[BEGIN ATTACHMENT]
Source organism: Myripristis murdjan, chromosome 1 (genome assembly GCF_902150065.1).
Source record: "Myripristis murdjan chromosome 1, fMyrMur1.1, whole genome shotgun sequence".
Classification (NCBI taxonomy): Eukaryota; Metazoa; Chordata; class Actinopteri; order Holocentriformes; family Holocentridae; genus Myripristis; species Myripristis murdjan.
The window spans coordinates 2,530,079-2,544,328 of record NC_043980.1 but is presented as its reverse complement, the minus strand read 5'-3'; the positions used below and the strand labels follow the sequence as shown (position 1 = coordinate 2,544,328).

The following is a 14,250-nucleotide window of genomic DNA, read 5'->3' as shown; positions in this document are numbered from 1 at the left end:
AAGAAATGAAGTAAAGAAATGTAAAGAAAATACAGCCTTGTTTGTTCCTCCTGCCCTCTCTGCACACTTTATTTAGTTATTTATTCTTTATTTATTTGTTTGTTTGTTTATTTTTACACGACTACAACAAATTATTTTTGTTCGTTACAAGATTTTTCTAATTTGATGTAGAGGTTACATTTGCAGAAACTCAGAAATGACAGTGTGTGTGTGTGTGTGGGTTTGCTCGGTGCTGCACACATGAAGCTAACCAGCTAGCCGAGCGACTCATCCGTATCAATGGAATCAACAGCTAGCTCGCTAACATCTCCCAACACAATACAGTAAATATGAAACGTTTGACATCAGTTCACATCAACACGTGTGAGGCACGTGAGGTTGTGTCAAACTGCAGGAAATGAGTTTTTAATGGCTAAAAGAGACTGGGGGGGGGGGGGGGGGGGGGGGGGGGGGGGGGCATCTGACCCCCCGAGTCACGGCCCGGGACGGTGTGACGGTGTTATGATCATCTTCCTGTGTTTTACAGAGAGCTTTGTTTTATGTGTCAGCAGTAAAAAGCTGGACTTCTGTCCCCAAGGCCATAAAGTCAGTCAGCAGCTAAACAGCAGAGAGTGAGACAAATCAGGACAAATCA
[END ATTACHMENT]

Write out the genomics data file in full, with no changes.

Source organism: Myripristis murdjan, chromosome 1 (genome assembly GCF_902150065.1).
Source record: "Myripristis murdjan chromosome 1, fMyrMur1.1, whole genome shotgun sequence".
Classification (NCBI taxonomy): Eukaryota; Metazoa; Chordata; class Actinopteri; order Holocentriformes; family Holocentridae; genus Myripristis; species Myripristis murdjan.
The window spans coordinates 2,530,079-2,544,328 of record NC_043980.1 but is presented as its reverse complement, the minus strand read 5'-3'; the positions used below and the strand labels follow the sequence as shown (position 1 = coordinate 2,544,328).

The following is a 14,250-nucleotide window of genomic DNA, read 5'->3' as shown; positions in this document are numbered from 1 at the left end:
AAGAAATGAAGTAAAGAAATGTAAAGAAAATACAGCCTTGTTTGTTCCTCCTGCCCTCTCTGCACACTTTATTTAGTTATTTATTCTTTATTTATTTGTTTGTTTGTTTATTTTTACACGACTACAACAAATTATTTTTGTTCGTTACAAGATTTTTCTAATTTGATGTAGAGGTTACATTTGCAGAAACTCAGAAATGACAGTGTGTGTGTGTGTGTGGGTTTGCTCGGTGCTGCACACATGAAGCTAACCAGCTAGCCGAGCGACTCATCCGTATCAATGGAATCAACAGCTAGCTCGCTAACATCTCCCAACACAATACAGTAAATATGAAACGTTTGACATCAGTTCACATCAACACGTGTGAGGCACGTGAGGTTGTGTCAAACTGCAGGAAATGAGTTTTTAATGGCTAAAAGAGACTGGGGGGGGGGGGGGGGGGGGGGGGGGGGGGGGGCATCTGACCCCCCGAGTCACGGCCCGGGACGGTGTGACGGTGTTATGATCATCTTCCTGTGTTTTACAGAGAGCTTTGTTTTATGTGTCAGCAGTAAAAAGCTGGACTTCTGTCCCCAAGGCCATAAAGTCAGTCAGCAGCTAAACAGCAGAGAGTGAGACAAATCAGGACAAATCA